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Show the Love

Happy Valentine's Day!Looking for an alternative to chocolate this Valentine's Day? Ok, you're probably not, but I'll still mention a delicious option available at Acorn's Bakery in Needham. There's some irony in going to Acorn's on the sweetest day of the year, as this popular little bakery is infamous for not showing the love. The owners have been dubbed the "Cake Nazis" for their lack of social skills, scaring off more than a few customers. But if you can look past their sour faces, you'll see a cozy eatery that offers a truly impressive array of scrumptious, beautifully made paninis, quiches, soups, breads, and pastries of every kind—all made on the premises (the owners are busy cooking at 5:00 am). Note that on a recent visit, I was greeted by new counter help who were refreshingly helpful and...smiling! A longtime favorite of mine is their fruit cake. Everything about it seems light. A layer of colorful fresh fruit sits on a light cream that is also spread between layers of light spongy cake. It's minimally sweet; in fact the fruit tastes sweeter than the cake. It reminds me of the fruit-topped cakes my family would buy in Chinatown. Celebratory meals would be heavy in volume and fat, so the dessert, if any, had to be very light: orange slices or delicate pieces of cake. Try this lovely cake for Valentine's Day, Chinese New Year, or any holiday. Here are more images to salivate over:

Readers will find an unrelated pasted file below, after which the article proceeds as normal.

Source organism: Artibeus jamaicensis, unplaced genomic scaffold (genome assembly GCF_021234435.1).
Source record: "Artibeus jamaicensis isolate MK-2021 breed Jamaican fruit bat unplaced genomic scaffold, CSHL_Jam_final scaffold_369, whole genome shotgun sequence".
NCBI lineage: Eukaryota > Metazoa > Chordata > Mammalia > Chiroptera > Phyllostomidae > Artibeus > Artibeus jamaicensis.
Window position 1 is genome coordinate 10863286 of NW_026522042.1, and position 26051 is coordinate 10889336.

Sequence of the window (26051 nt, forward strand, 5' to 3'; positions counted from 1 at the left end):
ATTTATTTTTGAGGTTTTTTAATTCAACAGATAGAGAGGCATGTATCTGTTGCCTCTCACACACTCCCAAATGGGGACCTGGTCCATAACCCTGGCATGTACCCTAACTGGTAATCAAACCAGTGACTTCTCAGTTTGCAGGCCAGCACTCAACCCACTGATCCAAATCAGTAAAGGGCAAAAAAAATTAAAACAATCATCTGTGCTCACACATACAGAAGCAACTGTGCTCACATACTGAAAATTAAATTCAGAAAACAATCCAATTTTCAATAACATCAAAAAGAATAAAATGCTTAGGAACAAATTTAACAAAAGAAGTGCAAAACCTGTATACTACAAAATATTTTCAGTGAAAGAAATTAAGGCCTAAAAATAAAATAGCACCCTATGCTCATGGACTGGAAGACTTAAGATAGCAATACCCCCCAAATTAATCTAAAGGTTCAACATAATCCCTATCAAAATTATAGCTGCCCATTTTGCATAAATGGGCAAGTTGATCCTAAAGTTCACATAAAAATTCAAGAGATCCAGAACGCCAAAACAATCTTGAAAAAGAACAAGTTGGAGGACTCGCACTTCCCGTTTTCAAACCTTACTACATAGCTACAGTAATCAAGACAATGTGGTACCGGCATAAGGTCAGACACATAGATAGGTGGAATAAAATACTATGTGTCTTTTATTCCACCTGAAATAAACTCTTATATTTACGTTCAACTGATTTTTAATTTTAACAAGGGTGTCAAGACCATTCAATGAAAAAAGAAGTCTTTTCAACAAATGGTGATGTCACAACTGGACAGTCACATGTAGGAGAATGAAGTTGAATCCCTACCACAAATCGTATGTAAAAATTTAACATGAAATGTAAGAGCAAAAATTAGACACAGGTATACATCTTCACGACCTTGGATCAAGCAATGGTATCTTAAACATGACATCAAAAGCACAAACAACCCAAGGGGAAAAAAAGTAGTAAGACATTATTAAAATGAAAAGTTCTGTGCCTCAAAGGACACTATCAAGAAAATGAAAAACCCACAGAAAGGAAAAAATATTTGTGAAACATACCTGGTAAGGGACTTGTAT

Super Bowl of Snacks

Turkey is to Thanksgiving as snack foods are to Super Bowl parties. In fact, the USDA reports that Super Bowl Sunday is the second biggest day of food gluttony in the United States after Thanksgiving! So much for finally getting on track with losing those holiday pounds. Kickoff to final touchdown can mean three to four hours of noshing on gooey dips, salty chips, and greasy meat sticks. Try this tasty menu with lean protein, fiber, and healthful fats and nutrients. Shhh, just don't mention to your party crowd that you've fine-tuned their eats—bet they won't notice! 

Walnut Hummus surrounded by an array of crispy baked snacksWalnut Hummus — In a food processor, puree a 19-ounce can of chickpeas (drained) in small batches until smooth. Add 1/4 cup walnuts and process until smooth. (Optional: Add 1/4 cup jarred, drained roasted red peppers and puree.) Finally, add one teaspoon garlic powder and salt to taste. A final pulsing and you've got a rich-tasting nutritious dip. My favorite munchies to serve with it are baked and reduced in fat and sodium: Cedar's Pita Chips, Hint of Salt Triscuits, Tostitos Baked Scoops, and Synder's Organic Honey Wheat Sticks.